Wind Energy student renews her life


Valley native Maria Contreras is making a name for herself in the wind energy industry, a career field traditionally dominated by men.

Contreras graduated Fall 2015 with a 3.5 gradepoint average and earned an Associate of Applied Science Degree in Wind Energy and Turbine Technology. Even before receiving her degree on stage, she had already accepted a job offer in her field with Duke Energy Renewable Services in Armstrong, Texas.

She now works as a Technician Level I and said TSTC and her Department Chair and Instructor David Gomez helped prepare her for this time in her life.

“Mr. Gomez prepared me for the fundamentals of my job,” said Contreras. “I wasn’t blindsided when I began working. My foundation was set.”

Contreras was one of five females in the program and said she loved every moment because she had the best instructors, mentors and handson training available.

Before enrolling at TSTC, Contreras worked as a truck driver, a position she took right after graduating from PSJA High School in 2001. She described her time as a truck driver challenging because not many people believed she could do it.

“It’s a male-dominated field, and I was the outcast,” said Contreras. “Men would give me wrong directions so I could get lost and get my load delivered late. It was a learning experience though, because I came to realize that I could only truly rely on myself and I was the only one in charge of my success. So I decided I needed an education and TSTC was there for me.”

Of course, Contreras is quick to point out that her parents were her biggest encouragers.

“My parents have always made me strive to become better,” said Contreras. “They taught me how to stand firm on my own two feet and work hard every day.”

Working hard is one of the traits that make her stand out to her instructor and current employer.

“We are so happy for Maria and her job placement,” said Gomez. She is a very diligent, hardworking and respectful individual.”

“The first time I met Maria, I could tell she had a lot of drive and very big goals for herself. It caught my attention,” said Cody Vincent, supervisor of wind operations at Duke Energy Renewable Services. “She is a very hard worker and TSTC gave her the proper tools she needed to be prepared for the job at hand. She also always has a smile on her face and all of the site workers enjoy working with her.”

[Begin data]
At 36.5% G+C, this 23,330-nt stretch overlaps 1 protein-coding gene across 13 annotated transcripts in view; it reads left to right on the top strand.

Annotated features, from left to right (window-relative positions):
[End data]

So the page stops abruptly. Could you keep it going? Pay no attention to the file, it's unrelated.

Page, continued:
Not only does this New Year mean a new career for Contreras, but it also means a new university. She will continue her education at Texas A&M University-Kingsville, where she will pursue a bachelor’s degree in Industrial Engineering.

“TSTC helped me accomplish my goal of graduating from college,” said Contreras. “But they also helped me recognize that it doesn’t stop here. I want more.”

Students in TSTC’s Wind Energy and Turbine Technology learn the basic skills needed to be successful in the field: electrical, mechanical, hydraulic, pneumatic, computer control and climbing skills, and last, but not least, safety awareness.

Gomez said the department’s general job placement rate is 94 percent.

“A part of my job is not only teaching them skills, but also placing them in their first job,” said Gomez. “I help my students build their resumè and I contact employers to help them network.”

In the Rio Grande Valley alone, there are four major wind energy companies. Duke Energy Renewable Services, IKEA Group, NextEra Energy and E.ON Climate and Renewables. Gomez said he is currently placing the majority of his students here in the Rio Grande Valley.

According to Gomez, the starting pay for a wind turbine technician is currently $20 per hour. Based on performance and productivity, a technician can earn more annually.

“There is a wind energy boom in South Texas right now, from Corpus Christi to the Rio Grande Valley,” said Gomez. “Every time a new wind farm is erected they need wind turbine technicians and our students are trained for these

jobs.” Wind Energy and Turbine Technology is also offered at the TSTC campus in West Texas. For more information on the program locally, call Gomez at 956-364-4780.